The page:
The next step is for the project process owner. the person who has responsibility for executing the next step in the project, to give a five-minute update on the project. This normalizes project status across the team and is essential for team continuity. It also gives the team a better understanding of their comments and work schedule.

(3) New issues:

We ask each team member about potential issues. All issues are welcome, including the minutia of the project. Each issue is described accurately. We assess the potential impact and assign the issue an owner. The owner is responsible for resolving the issue or developing a plan that supports the project timeline.

We record all three steps in Traction so that a wider audience can follow the project. The first step is a static article. The second step represents the latest status posts via Traction’s project management interface. The third step updates a static page with links to tasks from Traction’s project management interface. We tie each issue to the go-live milestone.

Since this is a first attempt at using the status update capability, I’ve had to push my team to use it. It is not mandatory, but it is strongly encouraged. So far, they are exceeding my expectations. I think this is because a status update is easy to do and takes no more effort than tweeting. Plus, the post has no overhead. Team members simply write about accomplishments. It only takes few seconds.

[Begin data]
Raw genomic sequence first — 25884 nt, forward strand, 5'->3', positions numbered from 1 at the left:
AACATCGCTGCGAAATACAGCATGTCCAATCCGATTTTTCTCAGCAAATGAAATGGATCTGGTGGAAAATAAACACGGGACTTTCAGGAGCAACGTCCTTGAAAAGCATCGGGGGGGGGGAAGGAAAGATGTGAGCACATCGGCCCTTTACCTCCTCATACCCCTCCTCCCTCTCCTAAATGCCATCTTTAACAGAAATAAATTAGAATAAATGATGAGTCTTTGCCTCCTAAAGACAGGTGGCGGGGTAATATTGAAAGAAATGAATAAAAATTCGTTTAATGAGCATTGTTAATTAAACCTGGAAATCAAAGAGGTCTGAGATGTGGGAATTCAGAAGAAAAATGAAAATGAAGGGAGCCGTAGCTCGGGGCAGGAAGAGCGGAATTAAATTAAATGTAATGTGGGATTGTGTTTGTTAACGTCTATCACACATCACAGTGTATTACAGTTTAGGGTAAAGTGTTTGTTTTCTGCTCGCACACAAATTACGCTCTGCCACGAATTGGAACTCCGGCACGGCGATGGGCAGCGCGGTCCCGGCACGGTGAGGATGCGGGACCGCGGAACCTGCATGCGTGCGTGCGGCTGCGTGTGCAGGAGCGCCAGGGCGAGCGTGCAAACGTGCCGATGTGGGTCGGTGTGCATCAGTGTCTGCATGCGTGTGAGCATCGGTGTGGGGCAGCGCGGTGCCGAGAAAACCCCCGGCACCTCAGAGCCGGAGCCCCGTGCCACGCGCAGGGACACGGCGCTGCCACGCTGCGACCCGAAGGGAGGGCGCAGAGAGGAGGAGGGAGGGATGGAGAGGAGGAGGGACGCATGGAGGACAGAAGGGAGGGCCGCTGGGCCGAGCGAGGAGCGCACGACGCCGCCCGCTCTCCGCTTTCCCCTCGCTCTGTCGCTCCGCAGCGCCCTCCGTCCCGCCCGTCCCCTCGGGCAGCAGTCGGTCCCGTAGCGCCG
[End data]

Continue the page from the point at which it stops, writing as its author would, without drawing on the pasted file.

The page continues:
The outcome of the four day go live process was successful. Brian Tullis, Alcoa Fastening Systems Information Services Director and co-author of Next Things Next writes, extending his comment on Joe's July 2 post:

We managed almost 180 issues to closure using the Traction project and task management capabilities. We identified go live issues within a “Go live Issues Log” milestone, and that is visible in the screenshot. As of this screenshot, we closed 175 out of 179 issues identified. The benefit we realized from using Traction here come from everyone on the technical team being on the same page, being able to collaborate through the issue itself rather than in parallel email streams, and being able to communicate clearly to our internal customers about the status of issues encountered. The benefit realized here is that it was a critical success factor in the go live process, and we supplemented issue identification and resolution with the status update (like a Twitter feed) to provide people with project-related information during the 4-day go live process. The project went live successfully and all remaining open issues are being tracked separately as part of our operational processes.

Pin-point focus on activities associated with a specific Task, Project or Milestone is extremely valuable when you need to stay on top of rapidly changing, time sensitive and critical activities such as the Oracle rollout. But it's equally important to be able to zoom out to maintain a healthy awareness of many other tasks, status updates (aka Enterprise Tweets), conversations, questions, and other activities that surround you at work.